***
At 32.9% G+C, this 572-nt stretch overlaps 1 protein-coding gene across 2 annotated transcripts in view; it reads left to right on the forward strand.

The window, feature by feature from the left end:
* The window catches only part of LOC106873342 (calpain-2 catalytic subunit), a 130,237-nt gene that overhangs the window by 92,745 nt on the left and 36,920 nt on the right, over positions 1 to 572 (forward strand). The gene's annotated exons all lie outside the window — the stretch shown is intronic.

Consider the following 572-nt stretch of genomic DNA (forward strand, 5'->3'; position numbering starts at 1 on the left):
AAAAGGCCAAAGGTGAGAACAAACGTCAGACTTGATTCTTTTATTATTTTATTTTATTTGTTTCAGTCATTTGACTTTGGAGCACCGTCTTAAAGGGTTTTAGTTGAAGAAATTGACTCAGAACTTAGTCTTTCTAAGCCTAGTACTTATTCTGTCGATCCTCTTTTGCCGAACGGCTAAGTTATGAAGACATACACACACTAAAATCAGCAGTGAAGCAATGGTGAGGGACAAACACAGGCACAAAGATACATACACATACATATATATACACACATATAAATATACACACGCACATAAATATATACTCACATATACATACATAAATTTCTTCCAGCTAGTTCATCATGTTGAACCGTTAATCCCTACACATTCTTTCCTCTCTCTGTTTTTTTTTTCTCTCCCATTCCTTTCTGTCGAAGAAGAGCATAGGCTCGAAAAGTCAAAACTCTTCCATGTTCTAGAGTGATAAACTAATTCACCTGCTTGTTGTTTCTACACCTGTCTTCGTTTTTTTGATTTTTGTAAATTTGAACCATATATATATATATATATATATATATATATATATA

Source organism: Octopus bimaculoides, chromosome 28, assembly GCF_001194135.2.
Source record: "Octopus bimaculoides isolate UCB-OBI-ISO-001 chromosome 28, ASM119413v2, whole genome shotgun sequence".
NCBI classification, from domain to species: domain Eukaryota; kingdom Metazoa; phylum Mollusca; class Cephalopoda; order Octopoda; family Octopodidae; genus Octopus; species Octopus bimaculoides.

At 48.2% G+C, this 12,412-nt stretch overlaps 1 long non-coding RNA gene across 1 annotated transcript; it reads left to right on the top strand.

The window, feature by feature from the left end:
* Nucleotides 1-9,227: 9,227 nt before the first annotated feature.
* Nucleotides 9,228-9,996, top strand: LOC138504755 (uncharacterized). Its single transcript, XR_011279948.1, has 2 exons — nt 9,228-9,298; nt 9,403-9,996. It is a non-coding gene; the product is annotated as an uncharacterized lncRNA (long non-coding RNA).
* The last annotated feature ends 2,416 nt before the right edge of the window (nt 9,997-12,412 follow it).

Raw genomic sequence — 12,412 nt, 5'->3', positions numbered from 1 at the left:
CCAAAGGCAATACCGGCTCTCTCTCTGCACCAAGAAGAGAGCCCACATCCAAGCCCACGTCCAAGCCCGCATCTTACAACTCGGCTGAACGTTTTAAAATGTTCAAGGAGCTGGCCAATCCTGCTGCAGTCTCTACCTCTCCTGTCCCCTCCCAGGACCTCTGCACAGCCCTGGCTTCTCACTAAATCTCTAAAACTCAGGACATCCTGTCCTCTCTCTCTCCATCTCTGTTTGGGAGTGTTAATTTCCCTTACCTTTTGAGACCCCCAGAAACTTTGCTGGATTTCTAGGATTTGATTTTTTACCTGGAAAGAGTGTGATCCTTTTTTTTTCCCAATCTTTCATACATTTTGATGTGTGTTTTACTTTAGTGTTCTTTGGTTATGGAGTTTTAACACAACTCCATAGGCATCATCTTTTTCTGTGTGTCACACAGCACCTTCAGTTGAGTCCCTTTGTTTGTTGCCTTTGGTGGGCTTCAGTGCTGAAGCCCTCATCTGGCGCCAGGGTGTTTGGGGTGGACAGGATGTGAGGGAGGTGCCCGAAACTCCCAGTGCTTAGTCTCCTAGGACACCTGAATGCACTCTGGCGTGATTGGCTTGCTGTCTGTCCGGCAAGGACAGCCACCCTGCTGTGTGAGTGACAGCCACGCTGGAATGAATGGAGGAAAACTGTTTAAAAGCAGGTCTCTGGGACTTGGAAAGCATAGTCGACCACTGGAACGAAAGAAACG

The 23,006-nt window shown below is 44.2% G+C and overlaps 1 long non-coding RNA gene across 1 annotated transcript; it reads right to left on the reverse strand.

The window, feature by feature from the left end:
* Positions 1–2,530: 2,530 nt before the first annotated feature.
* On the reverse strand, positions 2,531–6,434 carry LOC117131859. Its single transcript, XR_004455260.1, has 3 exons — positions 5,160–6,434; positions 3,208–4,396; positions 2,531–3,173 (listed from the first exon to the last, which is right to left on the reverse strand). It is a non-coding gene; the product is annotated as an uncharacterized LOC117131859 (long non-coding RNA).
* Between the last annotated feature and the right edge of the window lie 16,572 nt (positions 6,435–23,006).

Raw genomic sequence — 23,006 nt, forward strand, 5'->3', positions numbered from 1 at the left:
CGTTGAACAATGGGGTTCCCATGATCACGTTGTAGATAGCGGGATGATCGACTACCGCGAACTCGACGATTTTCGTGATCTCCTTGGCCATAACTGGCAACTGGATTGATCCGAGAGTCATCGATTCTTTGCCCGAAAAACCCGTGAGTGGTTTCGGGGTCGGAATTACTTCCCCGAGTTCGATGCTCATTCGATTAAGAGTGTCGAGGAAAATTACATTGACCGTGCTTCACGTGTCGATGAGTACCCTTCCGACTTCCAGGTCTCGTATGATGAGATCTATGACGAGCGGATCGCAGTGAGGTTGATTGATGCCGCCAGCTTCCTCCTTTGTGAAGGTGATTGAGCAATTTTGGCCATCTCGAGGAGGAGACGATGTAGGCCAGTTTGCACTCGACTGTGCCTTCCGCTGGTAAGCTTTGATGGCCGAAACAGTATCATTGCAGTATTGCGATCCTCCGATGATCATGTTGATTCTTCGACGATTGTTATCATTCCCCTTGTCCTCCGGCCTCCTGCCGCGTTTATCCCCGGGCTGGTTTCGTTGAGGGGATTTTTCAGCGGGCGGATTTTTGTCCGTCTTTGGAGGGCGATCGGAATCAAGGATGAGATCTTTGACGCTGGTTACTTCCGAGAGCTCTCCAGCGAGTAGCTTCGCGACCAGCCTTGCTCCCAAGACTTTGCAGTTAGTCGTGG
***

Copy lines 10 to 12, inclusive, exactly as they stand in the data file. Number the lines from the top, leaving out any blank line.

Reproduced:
The window, feature by feature from the left end:
* Nucleotides 1-9,227: 9,227 nt before the first annotated feature.
* Nucleotides 9,228-9,996, top strand: LOC138504755 (uncharacterized). Its single transcript, XR_011279948.1, has 2 exons — nt 9,228-9,298; nt 9,403-9,996. It is a non-coding gene; the product is annotated as an uncharacterized lncRNA (long non-coding RNA).